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Medical Marijuana: How Would The Law Work?

By NANCY SCHOEFFLER,The Hartford Courant

Last Wednesday the Connecticut House of Representatives approved a bill to legalize medical marijuana. The legislation still awaits action in the Senate and would have to be signed by the governor to become law. While we wait for the next step, we answer some common questions people have about the legalization of medical marijuana.

Q. Who would be eligible to use medical marijuana, if the proposed legislation becomes law?

A. To qualify, a patient would need to be certified by a physician as having a debilitating medical condition — cancer, glaucoma, HIV, AIDS, Parkinson’s disease, multiple sclerosis, damage to the nervous tissue of the spinal cord with objective neurological indication of intractable spasticity, epilepsy, cachexia, wasting syndrome,Crohn’s disease orpost-traumatic stress disorder — or any medical condition, medical treatment or disease approved by the Department of Consumer Protection and a Board of Physicians that would be established. Patients would have to be at least 18. Prison inmates could not qualify, regardless of their medical condition.

Q. What about other medical conditions for which patients could benefit from medical marijuana?

A. An eight-member Board of Physicians would be established, including physicians and surgeons who are board-certified in one of the following specialties: neurology, pain medicine, pain management, medical oncology, psychiatry, infectious disease, family medicine or gynecology. The board would be able to determine additional medical conditions, medical treatments or diseases that qualify for palliative use of marijuana. A process to petition the board and to comment on additions under consideration would be established.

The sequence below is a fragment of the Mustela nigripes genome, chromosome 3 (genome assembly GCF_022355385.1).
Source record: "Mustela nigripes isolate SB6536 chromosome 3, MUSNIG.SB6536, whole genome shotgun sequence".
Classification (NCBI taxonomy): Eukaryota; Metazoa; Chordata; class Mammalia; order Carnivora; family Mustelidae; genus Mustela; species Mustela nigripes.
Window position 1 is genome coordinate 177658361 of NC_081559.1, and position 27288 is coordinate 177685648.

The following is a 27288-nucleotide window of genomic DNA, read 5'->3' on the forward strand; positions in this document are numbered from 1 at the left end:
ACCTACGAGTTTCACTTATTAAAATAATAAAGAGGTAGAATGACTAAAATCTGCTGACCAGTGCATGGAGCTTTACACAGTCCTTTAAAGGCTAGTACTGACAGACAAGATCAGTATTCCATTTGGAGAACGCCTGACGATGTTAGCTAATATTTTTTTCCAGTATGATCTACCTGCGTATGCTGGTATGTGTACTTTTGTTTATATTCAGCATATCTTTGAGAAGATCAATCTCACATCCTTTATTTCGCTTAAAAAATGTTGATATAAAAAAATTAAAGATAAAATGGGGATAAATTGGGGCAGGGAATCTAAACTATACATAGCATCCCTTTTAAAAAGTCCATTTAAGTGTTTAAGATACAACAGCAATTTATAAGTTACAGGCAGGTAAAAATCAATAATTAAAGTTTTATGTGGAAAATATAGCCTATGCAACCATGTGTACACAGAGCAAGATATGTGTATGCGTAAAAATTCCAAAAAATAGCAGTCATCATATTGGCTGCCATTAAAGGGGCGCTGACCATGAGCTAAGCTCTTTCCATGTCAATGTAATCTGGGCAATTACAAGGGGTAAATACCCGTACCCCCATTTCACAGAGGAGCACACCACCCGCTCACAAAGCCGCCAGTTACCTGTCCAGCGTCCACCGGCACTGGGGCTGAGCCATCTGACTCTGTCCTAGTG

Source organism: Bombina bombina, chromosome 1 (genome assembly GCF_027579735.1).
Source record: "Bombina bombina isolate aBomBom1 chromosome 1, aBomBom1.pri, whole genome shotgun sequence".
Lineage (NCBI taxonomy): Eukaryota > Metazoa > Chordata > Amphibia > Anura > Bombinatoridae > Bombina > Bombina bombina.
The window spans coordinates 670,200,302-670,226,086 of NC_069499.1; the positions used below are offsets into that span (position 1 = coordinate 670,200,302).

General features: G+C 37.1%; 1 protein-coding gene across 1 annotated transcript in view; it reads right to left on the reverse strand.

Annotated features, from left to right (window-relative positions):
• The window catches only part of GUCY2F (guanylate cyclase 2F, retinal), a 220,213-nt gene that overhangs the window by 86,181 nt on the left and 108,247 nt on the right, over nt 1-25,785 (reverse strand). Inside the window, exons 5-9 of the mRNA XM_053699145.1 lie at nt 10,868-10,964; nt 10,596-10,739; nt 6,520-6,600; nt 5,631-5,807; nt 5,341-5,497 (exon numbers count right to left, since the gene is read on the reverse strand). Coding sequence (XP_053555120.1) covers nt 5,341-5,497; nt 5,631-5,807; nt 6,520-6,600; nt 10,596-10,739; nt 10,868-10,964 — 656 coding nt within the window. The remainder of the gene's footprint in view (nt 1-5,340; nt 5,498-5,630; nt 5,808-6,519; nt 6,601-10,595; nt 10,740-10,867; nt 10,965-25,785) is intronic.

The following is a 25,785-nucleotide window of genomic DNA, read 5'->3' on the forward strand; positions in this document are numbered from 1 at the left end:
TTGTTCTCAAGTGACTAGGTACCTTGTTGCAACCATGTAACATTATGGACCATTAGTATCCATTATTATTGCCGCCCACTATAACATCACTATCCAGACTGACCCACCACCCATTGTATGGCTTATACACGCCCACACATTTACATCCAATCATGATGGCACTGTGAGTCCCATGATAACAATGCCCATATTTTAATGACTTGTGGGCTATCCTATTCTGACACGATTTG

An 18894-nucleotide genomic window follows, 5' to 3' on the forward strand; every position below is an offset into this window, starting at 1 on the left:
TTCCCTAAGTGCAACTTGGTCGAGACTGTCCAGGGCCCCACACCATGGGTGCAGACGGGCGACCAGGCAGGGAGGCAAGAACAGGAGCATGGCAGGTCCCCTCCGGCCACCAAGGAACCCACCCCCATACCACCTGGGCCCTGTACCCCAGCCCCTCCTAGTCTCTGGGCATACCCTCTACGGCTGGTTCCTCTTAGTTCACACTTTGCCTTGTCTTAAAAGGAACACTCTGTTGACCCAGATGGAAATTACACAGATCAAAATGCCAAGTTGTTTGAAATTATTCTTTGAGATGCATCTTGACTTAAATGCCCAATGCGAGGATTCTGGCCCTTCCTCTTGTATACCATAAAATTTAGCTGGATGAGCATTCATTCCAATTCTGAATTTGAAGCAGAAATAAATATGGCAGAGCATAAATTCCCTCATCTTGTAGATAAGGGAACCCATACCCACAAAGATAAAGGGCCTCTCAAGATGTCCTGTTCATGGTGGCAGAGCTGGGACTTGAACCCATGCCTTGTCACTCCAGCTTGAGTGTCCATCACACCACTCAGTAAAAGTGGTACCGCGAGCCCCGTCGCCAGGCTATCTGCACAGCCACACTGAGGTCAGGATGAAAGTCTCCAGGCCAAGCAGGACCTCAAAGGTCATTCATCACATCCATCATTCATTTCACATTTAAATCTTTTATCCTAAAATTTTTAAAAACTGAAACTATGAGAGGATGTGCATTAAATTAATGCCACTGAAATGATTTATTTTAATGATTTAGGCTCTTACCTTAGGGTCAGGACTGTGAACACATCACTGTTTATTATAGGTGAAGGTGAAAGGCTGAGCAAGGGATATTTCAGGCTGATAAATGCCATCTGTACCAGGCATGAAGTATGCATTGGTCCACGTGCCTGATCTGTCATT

Q. How would patients obtain medically approved marijuana?

A. Marijuana would be dispensed only by pharmacists specifically licensed to dispense it to patients with a certificate from a physician. A qualifying patient and his or her primary caregiver would be required to register with the Department of Consumer Protection. A primary caregiver who has ever been convicted of violating any law pertaining to a controlled substance would not be permitted to register.

Q. What would a physician have to do to prescribe marijuana?

A. The physician would be required to make a medically reasonable assessment that it would be in the patient’s best interest, based on the patient’s medical history and medical condition, in the course of a bona fide physician-patient relationship. The physician who diagnosed the qualifying patient also would have to explain the potential risks and benefits of palliative marijuana to the patient or, if the patient lacks legal capacity, to the patient’s parent, guardian or other legal custodian. Physicians could not have any financial interest in a pharmacy licensed to dispense marijuana.

Q. Would every pharmacy in the state dispense medical marijuana?

A. No. Licensed pharmacies would need to obtain a dispensary license from the commissioner of the Department of Consumer Protection. The commissioner would determine the maximum number of licenses appropriate to meet the needs of qualifying patients in the state. The commissioner also would develop regulations on how often pharmacies would have to renew their dispensary licenses (at least every two years), licensing fees and areas where dispensaries could not be located, based on the criteria governing the location of retail liquor premises.